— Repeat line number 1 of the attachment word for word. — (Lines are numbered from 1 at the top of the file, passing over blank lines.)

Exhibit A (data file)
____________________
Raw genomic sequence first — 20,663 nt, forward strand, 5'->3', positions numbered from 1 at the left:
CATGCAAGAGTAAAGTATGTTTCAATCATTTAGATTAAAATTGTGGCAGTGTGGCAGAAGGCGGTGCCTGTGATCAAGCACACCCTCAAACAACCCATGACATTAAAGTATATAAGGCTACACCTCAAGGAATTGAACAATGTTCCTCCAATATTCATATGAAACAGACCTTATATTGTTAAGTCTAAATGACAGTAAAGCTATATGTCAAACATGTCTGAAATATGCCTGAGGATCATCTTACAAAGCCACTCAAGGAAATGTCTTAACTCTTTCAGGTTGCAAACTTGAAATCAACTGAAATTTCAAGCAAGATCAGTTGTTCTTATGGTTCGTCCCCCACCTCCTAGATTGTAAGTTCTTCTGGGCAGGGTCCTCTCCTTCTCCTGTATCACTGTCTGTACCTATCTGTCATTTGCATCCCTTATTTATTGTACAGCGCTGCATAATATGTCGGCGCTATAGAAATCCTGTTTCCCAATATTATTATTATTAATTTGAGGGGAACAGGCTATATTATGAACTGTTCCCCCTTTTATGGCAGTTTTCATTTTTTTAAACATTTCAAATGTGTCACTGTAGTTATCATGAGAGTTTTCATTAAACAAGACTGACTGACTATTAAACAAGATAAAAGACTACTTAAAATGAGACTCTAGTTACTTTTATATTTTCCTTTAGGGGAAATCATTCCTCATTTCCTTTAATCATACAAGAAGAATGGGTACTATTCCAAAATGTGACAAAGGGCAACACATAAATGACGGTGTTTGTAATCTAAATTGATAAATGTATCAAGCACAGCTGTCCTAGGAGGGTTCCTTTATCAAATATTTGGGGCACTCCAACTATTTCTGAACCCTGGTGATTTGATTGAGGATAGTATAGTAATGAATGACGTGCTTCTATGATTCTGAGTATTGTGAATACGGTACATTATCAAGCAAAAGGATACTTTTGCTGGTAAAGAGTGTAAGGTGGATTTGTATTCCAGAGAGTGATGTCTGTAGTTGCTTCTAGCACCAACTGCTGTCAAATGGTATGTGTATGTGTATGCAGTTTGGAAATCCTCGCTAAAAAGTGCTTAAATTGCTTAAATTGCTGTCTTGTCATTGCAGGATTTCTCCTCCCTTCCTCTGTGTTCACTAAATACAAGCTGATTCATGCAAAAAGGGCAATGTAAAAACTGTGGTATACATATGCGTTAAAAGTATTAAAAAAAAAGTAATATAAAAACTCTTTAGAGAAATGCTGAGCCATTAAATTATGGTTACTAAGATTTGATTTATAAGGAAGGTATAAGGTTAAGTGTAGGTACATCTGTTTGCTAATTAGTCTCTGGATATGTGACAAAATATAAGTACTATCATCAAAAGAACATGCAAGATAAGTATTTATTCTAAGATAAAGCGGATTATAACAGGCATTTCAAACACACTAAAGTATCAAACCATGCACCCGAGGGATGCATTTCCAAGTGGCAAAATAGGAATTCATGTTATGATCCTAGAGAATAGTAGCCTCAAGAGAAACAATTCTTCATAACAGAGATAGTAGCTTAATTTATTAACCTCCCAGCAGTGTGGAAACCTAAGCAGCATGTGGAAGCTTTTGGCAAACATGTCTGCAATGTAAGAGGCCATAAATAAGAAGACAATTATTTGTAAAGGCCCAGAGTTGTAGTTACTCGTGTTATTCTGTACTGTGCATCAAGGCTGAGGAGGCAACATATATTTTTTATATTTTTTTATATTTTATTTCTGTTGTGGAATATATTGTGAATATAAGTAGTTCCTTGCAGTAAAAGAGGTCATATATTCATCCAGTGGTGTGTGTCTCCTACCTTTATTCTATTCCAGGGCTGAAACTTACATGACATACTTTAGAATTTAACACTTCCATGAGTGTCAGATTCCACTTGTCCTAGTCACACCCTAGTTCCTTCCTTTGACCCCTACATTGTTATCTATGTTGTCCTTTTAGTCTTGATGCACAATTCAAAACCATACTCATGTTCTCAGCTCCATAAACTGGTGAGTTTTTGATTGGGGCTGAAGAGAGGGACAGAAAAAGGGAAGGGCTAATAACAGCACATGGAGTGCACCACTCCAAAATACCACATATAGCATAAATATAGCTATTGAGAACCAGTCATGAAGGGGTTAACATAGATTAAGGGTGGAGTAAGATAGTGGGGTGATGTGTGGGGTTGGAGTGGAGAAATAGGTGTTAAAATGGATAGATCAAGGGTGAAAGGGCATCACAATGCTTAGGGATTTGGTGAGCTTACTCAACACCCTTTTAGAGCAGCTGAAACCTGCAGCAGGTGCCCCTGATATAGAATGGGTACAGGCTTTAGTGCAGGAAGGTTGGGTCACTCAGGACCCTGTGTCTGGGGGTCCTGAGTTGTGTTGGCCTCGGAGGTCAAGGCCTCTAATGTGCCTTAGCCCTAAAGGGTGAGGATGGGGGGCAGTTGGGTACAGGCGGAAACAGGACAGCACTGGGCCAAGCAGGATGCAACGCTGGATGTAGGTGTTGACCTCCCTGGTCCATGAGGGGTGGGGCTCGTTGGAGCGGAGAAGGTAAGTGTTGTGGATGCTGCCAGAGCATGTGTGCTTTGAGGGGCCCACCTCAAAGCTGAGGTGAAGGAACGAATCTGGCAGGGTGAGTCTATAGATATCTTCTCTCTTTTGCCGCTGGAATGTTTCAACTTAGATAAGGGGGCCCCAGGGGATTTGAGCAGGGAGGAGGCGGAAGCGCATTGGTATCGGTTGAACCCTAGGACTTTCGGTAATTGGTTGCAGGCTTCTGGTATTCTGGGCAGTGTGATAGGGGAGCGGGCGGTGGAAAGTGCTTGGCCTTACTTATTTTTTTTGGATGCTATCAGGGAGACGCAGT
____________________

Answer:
Raw genomic sequence first — 20,663 nt, forward strand, 5'->3', positions numbered from 1 at the left: